Saturday, January 13, 2007

Got to have faith, sort of

So in this session of my blog I have decided to ventue out into philosophy. Is this a good idea? Perhaps, time will tell. I dunno if I really should use this venue for philosophy, my sessions in this are never that well organized and I don't care to organize them that well because this is a blog. If I want to write an essay, use an essay forum, if you want to write a rant, blogs are fine. Yet this is not formal philosophy, and these ideas are perhaps not well enough formulated to deserve a full essay (also I get anxious about writing full essays, so it's a little additional work to get over that and I'm feeling lazy). Besides, I can always rework these ideas formally later. And finally, perhaps the most important reason, this venue is one I can easily use and which has a vague chance of getting some views.

Ok, now for the ideas themselves. This is something I've been thinking about for a while, lots of people say I don't just believe I know for their ideas. This is common for certain types of Christians as well as for more materialist people (I don't mean greedy, I mean those who do not consider spiritual matters important). Honestly, I don't think this is possible. We all start out with some beliefs. This might be the belief in our senses, a belief in reason, or a belief in our friends, family, or the local preacher. The physical world offers no particular reason you should believe any of those sources (of course to even consider the reasons you should believe in those sources you must believe in reason, but I'm describing stuff not giving advice, or at least not directly giving advice). We can say that our instincts or biology tell us to believe this or that, but there is no reason to believe in this or that. In a universe with nothing but reason, good and evil have no meaning, because there is no inherint reason to do one thing or the other or nothing in fact. Well, perhaps doing nothing has the advantage of simplicity. We can say that we should preserve life, that that is a natural motivation, and maybe nature does advise us that life is precious, but there is no reason to believe nature.

Ultimately, we have to go with our instincts though, because our instincts are our most basic guide to the world. Based on those instincts we will consciously and unconsciously start to believe certain things. We also might adopt certain types of processing new beliefs, what I mean by this is, among the beliefs we have we might also believe that when faced with a new idea we should listen to our feelings, or we might believe we should listen to our reasoning, or that we should listen to our conscious or unconscious. And then we use these beliefs to shape how we view the world and what ideas we accept or reject and what new beliefs we accept or reject. This is how we think.

Here's the problem. If this is so, it is very possible for two people to be completely justified in disagreeing with each other on fundamentally different and conflicting views. Contrary to the ideas of some, instincts are not simply our basic biological urges, they are also shaped by our experiences, they are in fact a part of our subconscious. We are all different, and thus our subconsciouses are different, and thus our instincts are different, and since our instincts determine our most basic beliefs, thus our basic beliefs are different and may be conflicting. How do you resolve such a dilemma? We like to think we have some common ground in our beliefs but there is no reason for that. Our common biological urges could be so overwelmed by our experiences that our instincts bear little resemblence to them. So what do we do?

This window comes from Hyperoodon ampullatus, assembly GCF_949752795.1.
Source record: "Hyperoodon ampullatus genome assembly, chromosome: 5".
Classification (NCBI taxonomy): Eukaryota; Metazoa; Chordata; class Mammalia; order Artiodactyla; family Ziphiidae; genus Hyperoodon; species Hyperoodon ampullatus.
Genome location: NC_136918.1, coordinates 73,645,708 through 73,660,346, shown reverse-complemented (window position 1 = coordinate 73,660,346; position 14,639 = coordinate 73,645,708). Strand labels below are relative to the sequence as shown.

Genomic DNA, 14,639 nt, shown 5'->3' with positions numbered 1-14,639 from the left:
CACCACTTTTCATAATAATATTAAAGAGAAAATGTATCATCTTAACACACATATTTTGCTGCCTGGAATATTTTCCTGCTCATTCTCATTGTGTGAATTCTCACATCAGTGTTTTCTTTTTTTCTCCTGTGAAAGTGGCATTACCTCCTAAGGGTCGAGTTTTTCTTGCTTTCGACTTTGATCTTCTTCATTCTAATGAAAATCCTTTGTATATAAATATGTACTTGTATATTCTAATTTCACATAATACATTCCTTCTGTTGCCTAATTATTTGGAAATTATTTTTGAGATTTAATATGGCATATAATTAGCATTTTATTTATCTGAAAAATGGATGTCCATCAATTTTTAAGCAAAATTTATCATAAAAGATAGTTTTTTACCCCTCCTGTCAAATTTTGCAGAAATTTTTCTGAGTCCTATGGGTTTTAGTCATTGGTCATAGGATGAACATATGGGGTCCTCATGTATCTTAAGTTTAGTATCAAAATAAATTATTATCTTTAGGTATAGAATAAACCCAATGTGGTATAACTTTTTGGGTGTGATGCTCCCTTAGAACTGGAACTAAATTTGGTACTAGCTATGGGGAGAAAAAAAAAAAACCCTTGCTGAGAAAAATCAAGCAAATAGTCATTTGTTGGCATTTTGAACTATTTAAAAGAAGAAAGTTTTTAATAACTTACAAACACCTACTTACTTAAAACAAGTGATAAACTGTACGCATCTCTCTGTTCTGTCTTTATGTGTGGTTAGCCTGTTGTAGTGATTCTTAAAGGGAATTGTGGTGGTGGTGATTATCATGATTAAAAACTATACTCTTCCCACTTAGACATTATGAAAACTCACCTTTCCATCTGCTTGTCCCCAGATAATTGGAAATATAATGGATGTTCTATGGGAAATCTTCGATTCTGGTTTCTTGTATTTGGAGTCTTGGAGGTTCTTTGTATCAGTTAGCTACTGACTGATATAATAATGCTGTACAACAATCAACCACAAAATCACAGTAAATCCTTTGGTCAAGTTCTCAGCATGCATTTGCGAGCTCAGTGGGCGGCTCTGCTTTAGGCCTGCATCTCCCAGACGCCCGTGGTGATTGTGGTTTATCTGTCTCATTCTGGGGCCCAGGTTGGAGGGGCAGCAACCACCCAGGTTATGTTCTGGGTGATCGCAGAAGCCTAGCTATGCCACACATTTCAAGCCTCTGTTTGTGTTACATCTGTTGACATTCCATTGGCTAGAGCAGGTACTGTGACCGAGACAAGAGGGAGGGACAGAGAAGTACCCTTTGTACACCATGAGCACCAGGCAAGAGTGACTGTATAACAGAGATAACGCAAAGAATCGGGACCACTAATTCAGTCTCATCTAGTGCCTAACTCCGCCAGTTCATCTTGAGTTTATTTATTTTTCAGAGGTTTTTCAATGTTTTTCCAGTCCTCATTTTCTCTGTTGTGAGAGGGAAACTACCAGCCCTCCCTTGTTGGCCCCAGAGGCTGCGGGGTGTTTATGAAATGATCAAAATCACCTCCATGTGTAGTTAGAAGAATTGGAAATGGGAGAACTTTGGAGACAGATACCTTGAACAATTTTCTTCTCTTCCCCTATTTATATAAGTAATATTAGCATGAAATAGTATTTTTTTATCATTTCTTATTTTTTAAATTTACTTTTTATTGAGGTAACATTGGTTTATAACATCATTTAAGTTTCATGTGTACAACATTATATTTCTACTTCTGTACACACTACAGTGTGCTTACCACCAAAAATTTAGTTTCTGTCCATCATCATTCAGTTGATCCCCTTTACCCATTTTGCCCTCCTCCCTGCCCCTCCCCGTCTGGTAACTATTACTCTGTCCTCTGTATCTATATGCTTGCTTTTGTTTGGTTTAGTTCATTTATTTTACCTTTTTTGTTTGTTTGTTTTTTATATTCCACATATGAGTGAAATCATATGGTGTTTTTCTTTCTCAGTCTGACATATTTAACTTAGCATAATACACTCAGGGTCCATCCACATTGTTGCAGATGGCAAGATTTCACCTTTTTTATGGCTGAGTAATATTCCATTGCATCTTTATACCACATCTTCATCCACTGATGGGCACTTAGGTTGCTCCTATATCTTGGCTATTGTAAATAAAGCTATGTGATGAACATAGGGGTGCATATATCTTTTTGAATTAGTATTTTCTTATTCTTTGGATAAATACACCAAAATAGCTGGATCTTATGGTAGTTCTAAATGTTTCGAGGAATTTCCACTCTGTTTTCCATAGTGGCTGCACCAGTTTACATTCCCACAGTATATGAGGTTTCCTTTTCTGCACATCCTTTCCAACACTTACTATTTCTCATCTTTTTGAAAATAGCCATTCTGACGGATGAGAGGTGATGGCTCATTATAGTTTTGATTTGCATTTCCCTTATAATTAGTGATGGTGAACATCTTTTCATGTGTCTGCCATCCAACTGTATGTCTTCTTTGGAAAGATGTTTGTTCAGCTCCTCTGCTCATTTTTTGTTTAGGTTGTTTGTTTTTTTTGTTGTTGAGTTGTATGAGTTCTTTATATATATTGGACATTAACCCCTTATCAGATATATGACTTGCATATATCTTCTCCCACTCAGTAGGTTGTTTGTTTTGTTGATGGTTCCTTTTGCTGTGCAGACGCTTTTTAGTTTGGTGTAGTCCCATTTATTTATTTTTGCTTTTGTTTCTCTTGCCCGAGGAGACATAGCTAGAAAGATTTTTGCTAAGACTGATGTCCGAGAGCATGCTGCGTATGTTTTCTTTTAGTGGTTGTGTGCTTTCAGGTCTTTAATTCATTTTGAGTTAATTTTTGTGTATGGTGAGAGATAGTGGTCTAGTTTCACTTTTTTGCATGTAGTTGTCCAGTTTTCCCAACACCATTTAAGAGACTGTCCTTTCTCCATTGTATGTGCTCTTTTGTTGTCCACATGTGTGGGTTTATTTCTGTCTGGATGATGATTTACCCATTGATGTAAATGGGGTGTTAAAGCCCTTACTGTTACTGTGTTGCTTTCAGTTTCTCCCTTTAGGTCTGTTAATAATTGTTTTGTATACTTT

We could say let by-gones be by-gones, but that neglects the fact that certain beliefs require actions, sometimes ones that force us to react. Sometimes conflicts arise. Is there any hope for resolution of these conflicts. Me, what do I think? Maybe, if there is a spiritual plane of existance (which I believe) and there is a God who is absolutely good (again which I believe) maybe he can guide us to a resolution. Perhaps. That is something I'd like to believe, and perhaps I do. Maybe. But sometimes what we believe is shrouded by the mists and shadows of the curtain between our conscious and unconscious minds, and the barriers between God and man can sometimse be great, so what do I believe? I'm not sure, but I like to think I believe in hope and love. So yes, yes I believe that we can resolve our problems if we can try hard enough and open ourselves up to righteousness. Well, that's what I believe.

Well, that's my philosophical session. A little bit of a mess if I do say so myself. But it does have a point, an idea, and it gets it across as only a blog can. With a good amount of feeling, with a little less than perfect clarity, with an almost stream of consciousness air, and with often poor grammer. That's really all I have to say for this session, so it take it to your head, take it to your heart and remember Rand rocks. (I thought I'd use this ending again, but maybe I'll start using "Goodnight Folks!" though it looks ackward written out like that.)

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